(Have FireFox already open and viewing the same file:  File/Open File)
(Using your pinky finger on the CTRL or ALT key so you can do these one-handed)
2. CTRL s
– Save
– switch to FireFox
4. ALT r 
   – Refresh the web page to see your changes
– switch back to your text editor  (Hit TAB multiple times to jump to other open applications.)
6. Edit the code in your editor.
7. CTRL s
– Save your changes and loop around again.

 Other very help hot keys (to keep your brain from switching tracks every few seconds)

CTRL a – Select all information (without having to scroll down)
copy the selection  or CTRL x  – cut the selection
– insert the selection (think of the v as a wedge inserting at the cursor position)

And my all time favorites:

CTRL z – undo  (walk backward through your changes)
– undo your undo

All of these work on all operating systems which makes them especially powerful.

Remember the mantra: On the keyboard? Stay on the keyboard. On the mouse? Stay on the mouse.

Minnebar – An (un)conference.

Minnebar LogoI’ve been waiting to attend my first (un)conference for over a year and a half, patiently watching my Google alerts each week to catch the next one. This weekend I was finally able to catch one.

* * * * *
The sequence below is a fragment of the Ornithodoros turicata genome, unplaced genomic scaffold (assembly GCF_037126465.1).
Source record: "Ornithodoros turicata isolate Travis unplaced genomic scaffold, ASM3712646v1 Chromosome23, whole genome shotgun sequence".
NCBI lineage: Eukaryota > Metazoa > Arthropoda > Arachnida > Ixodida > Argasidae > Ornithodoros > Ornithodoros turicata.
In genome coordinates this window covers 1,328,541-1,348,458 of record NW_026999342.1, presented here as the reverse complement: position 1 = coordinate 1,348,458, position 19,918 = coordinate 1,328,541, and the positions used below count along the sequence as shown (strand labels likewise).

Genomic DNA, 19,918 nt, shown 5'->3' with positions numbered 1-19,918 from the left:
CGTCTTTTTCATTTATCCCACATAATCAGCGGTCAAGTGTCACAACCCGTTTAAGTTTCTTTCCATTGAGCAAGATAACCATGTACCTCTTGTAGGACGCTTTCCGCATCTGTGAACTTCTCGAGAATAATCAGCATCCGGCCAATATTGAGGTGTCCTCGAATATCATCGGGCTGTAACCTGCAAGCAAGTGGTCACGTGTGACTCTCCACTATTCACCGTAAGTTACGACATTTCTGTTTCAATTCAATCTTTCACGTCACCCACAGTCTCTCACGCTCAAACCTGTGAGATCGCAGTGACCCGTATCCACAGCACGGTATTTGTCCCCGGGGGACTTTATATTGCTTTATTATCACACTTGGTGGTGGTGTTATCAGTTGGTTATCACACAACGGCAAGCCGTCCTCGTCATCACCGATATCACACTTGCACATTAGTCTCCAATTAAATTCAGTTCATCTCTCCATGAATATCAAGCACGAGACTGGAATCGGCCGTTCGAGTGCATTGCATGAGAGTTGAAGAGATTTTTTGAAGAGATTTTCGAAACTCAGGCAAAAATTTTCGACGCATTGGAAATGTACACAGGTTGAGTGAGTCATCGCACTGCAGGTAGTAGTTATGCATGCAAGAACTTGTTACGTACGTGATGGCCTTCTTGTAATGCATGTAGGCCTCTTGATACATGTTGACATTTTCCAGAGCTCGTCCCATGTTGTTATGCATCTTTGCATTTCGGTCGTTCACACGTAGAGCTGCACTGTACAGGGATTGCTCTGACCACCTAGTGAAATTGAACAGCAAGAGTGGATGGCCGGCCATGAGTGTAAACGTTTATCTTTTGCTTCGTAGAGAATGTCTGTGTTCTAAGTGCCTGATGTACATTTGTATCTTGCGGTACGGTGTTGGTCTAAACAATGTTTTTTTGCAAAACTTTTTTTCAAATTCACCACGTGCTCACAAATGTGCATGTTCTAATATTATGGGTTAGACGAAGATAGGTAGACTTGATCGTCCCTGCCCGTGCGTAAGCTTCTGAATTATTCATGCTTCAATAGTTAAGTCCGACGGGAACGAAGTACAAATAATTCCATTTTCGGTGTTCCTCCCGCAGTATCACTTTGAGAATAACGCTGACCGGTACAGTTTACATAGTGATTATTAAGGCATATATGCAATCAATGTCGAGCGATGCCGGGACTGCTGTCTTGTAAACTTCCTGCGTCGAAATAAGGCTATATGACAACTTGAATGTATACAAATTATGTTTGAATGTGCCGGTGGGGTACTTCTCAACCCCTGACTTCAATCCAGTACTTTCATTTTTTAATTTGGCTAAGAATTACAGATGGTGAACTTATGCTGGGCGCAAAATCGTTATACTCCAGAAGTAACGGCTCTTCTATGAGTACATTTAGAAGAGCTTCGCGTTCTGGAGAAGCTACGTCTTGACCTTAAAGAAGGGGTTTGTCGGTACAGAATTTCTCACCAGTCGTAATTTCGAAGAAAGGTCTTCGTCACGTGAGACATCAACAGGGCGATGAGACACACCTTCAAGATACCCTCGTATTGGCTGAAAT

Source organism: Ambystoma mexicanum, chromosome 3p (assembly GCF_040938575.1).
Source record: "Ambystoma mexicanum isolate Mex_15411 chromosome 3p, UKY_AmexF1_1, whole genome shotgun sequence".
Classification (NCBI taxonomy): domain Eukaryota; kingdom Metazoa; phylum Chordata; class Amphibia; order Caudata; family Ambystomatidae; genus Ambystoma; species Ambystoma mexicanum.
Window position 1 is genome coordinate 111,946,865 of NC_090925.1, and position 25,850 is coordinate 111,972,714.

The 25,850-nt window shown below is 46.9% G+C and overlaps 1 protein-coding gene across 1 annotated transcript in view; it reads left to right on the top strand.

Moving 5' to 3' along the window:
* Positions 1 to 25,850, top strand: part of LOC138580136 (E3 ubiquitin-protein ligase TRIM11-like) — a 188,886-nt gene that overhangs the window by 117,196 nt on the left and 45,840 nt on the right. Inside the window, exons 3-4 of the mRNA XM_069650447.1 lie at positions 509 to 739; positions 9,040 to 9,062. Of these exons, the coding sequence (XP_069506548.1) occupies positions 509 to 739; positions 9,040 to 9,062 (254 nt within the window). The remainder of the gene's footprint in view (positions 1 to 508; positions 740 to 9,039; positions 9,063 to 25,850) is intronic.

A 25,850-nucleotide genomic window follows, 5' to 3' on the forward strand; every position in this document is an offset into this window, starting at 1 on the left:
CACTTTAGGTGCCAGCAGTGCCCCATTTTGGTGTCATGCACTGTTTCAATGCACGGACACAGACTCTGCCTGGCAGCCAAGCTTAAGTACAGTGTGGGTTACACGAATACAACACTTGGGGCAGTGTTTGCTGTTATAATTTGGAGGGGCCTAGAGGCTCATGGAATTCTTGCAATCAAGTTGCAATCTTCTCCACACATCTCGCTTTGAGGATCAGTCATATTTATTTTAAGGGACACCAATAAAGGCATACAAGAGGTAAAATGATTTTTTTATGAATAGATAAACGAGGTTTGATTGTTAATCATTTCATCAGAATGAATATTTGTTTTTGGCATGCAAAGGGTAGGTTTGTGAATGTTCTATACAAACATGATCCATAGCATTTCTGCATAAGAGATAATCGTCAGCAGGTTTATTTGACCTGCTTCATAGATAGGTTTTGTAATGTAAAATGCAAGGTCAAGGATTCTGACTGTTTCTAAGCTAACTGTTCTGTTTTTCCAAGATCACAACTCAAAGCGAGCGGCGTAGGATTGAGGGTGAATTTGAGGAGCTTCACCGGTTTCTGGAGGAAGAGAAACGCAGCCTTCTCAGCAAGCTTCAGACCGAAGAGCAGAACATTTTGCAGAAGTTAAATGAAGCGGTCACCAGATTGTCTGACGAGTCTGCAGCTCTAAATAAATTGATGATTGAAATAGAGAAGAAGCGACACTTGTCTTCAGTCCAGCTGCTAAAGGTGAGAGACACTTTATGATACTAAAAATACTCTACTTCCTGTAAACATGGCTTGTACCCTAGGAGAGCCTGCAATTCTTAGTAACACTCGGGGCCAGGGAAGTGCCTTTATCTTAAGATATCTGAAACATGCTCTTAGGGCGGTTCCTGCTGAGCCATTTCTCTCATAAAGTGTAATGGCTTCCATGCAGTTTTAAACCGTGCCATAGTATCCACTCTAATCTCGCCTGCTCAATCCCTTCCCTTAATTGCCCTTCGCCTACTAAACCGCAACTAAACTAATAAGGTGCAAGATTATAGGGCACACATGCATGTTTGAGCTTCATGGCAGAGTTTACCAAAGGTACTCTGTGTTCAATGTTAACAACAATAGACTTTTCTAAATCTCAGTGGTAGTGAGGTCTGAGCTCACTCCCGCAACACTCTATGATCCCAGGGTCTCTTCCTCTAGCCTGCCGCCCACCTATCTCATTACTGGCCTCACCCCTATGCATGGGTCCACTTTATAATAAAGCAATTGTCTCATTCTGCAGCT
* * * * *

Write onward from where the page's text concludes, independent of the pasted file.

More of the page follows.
An (un)conference is an informal conference designed to bring together programmers, designers, entrepreneurs, venture capitalists; anyone interested in technology.

(Un)conferences or barcamps happen all across the country. They are a great place to find local talent or make connections with other people dealing with technology.

This year’s minnebar (un)conference was held at the impressive Best Buy headquarters in Richfield, MN and consisted of seven sessions covering more than 42 topics. The sessions were grouped into tracks including design, development, start ups, social media, and other. In addition, there were several empty meeting rooms where people could talk about their own favorite topic. Over 1,000 people registered, making this the largest (un)conference in the country.

The price was free or you could pay $10 as a community supporter or $30 as an even more generous sponsor. Breakfast and lunch was provided as well as free beer and wine after conference. ip-House provided everyone with a really nice notebook (spiral bound with grid layout paper) and I am now the proud owner of a very colorful cyan t-shirt. (It is the one color I didn’t have in my t-shirt collection and looks really great with my SXSW 2009 baseball hat.)